In their forecast for the coming year, published on Monday, the strategists at Bank of America (NYSE:BAC) Global Research predicted that the S&P 500 would not have moved significantly in the subsequent roughly 12 months.
Projection of Stock Prices, Including Bank of America Stock
Bank of America stock (NYSE:BAC) has recently been one of the most sought-after stocks on Zacks.com. As a result, consider some data that could influence the stock’s performance in the near term.
Shares of this country’s second-largest bank have returned +2.3% in the last month, outperforming the +1.8% move in the Zacks S&P 500 composite. Bank of America’s industry, Zacks Banks – Major Regional, has gained 3.3% over this time.
In light of the expectation that annual earnings per share for the S&P 500 will fall by 9% to $200 in 2019, equity analysts at BofA have set a year-end price target for the benchmark index of 4,000 for 2023. This represents a rise of less than 1% from Monday’s closing price of 3,963.94.
This earnings decline is approximately 15% lower than the most recent estimates. In the worst-case scenario envisioned by the bank, the S&P 500 might drop to a level as low as 3,000.
“One of the reasons we are more sanguine on earnings is the health of corporate and consumer balance sheets,” Savita Subramanian, head of U.S. equity strategy and quantitative strategy, told reporters on Monday. “One of the reasons we are more sanguine on earnings is the health of corporate and consumer balance sheets.”
As a result of wage increases that will outstrip companies’ ability to raise prices, profit margins will continue to decline, which is one reason why the bank is pessimistic about the near term. According to data conducted by BofA, only fifty percent of the companies in the S&P 500 are seeing real sales growth, and the underlying sales numbers are significantly lower than the inflation-boosted headline figures.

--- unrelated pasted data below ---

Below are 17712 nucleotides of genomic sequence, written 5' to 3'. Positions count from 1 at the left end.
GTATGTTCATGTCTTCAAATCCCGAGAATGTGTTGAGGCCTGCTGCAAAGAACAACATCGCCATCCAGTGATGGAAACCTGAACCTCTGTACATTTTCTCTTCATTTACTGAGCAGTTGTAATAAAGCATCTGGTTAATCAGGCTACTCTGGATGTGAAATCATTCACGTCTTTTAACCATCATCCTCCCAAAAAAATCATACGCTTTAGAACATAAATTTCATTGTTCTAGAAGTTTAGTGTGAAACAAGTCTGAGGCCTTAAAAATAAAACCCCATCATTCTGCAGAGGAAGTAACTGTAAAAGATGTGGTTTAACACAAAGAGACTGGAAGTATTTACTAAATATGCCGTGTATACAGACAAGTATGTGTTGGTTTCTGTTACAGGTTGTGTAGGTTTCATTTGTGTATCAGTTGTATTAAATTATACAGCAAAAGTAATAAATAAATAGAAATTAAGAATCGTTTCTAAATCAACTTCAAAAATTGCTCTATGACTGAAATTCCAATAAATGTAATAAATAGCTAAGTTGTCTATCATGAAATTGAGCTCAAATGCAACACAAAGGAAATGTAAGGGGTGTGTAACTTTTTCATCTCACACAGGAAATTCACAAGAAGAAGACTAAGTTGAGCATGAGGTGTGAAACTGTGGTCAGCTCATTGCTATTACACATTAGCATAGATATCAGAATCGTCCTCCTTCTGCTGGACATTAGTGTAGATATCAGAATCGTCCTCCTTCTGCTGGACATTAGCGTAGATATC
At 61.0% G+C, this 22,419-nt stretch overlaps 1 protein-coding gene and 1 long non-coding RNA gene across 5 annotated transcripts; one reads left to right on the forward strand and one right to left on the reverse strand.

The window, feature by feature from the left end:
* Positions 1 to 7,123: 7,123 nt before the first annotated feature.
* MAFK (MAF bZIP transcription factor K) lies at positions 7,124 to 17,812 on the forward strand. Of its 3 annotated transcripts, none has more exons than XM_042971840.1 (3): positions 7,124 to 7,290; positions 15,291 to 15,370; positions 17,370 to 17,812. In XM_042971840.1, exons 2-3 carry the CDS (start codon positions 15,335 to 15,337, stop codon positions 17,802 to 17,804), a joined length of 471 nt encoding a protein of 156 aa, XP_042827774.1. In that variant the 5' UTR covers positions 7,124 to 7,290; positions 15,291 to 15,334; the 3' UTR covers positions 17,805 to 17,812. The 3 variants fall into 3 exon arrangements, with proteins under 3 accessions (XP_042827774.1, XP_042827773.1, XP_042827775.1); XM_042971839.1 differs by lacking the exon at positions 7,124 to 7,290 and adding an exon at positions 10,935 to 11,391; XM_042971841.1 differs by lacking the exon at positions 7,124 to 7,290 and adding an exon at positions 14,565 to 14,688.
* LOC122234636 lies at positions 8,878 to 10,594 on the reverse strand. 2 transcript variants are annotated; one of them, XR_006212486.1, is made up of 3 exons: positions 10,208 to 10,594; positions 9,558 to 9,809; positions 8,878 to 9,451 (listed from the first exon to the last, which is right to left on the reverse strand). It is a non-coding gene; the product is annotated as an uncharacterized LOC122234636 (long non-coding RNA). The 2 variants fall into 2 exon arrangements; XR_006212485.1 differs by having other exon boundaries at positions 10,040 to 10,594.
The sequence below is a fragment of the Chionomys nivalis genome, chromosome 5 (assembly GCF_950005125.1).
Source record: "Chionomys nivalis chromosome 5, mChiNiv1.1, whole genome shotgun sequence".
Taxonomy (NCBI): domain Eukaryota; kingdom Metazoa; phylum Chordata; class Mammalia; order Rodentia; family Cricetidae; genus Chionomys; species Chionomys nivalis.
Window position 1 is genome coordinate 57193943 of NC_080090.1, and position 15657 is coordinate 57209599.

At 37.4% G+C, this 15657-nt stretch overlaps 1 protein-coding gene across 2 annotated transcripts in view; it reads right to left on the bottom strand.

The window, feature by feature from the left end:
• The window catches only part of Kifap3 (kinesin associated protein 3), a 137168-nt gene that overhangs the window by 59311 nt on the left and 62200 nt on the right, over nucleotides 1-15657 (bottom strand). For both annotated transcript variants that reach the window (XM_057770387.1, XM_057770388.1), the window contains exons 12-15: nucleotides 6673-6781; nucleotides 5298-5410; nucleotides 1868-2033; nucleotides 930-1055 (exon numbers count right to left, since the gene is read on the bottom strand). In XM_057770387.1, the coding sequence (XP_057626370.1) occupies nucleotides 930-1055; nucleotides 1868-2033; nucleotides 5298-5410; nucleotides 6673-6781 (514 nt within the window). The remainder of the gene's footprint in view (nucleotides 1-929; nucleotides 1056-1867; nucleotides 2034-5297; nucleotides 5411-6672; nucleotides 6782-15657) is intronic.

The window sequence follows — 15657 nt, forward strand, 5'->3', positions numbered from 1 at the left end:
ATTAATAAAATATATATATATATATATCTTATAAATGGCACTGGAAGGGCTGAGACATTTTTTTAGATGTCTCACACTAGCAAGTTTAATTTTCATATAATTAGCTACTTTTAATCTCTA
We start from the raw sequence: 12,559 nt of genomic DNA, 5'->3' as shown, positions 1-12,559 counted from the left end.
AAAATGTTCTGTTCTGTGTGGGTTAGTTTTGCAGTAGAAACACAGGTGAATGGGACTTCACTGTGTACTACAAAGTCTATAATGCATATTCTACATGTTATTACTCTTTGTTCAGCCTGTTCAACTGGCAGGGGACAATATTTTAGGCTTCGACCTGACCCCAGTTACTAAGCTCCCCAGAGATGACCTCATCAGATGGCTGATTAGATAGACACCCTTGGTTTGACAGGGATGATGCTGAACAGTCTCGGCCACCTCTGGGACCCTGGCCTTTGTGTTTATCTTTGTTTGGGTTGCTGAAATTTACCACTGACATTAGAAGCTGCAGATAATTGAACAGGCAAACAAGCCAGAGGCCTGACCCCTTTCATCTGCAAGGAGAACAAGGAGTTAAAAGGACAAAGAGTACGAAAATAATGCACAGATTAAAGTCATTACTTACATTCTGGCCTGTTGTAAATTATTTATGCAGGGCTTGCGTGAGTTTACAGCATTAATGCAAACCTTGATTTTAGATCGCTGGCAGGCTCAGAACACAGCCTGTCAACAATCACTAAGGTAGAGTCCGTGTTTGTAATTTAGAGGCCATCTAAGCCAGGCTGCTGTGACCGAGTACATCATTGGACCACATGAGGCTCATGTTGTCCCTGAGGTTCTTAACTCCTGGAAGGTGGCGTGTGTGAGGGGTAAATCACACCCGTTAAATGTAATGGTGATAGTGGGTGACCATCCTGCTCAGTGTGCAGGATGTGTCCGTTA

According to Subramanian, “the optimum climate to be an equity investor is when pricing power is growing faster than wages are rising and people are buying more items.” This describes a scenario in which people are purchasing more goods. “The current situation may be the most unfavorable [for equities investors] because salaries are stagnant and high, prices are falling, and demand is beginning to fade.”
According to Bank of America, “still-crowded mega-caps,” which have borne the brunt of 2022’s equities crisis, may hamper the advances of the bulk of companies in the index. These mega caps have borne the brunt of the equity crash. According to the findings of BofA, even without the S&P 500’s 50 most valuable names, the valuations of the remaining 450 remain consistent with historical norms.
Aside from the erosion of profitability, BofA identified the democratization of investment and the associated “wealth effect” as another significant danger for the market in the year ahead. This effect is expected to be visible in 2021-22. According to the wealth effect, consumers are expected to increase their spending, which is a behavioral economic phenomenon that occurs when the value of their assets increases.
According to the figures provided by BofA, almost $22 trillion has been lost in the financial markets this year, which has resulted in a knock of approximately $700 billion to the spending power of consumers.
According to the point of view of Bank of America, “Democratized investing in recent years could compound and broaden the negative impact” on the markets and the economy.
Subramanian observed that while 2022 was focused on the Federal Reserve, 2023 will be more concerned with the actual economy.
BofA is pessimistic about the immediate future of the stock market. Still, the company maintains an optimistic outlook for the long run and projects that the S&P 500 will return 8% per year over the next ten years. The company recommends that investors concentrate on the long run rather than the short race.
The bank estimated that the probability of a positive return on the index for an investor who holds it for a day is “just more than a coin flip,” which is equal to 54%.
According to Subramanian, equity investors should focus on the long game rather than the risks in the immediate term. “Play the long game.”
Featured Image: Unsplash @ Javier Haro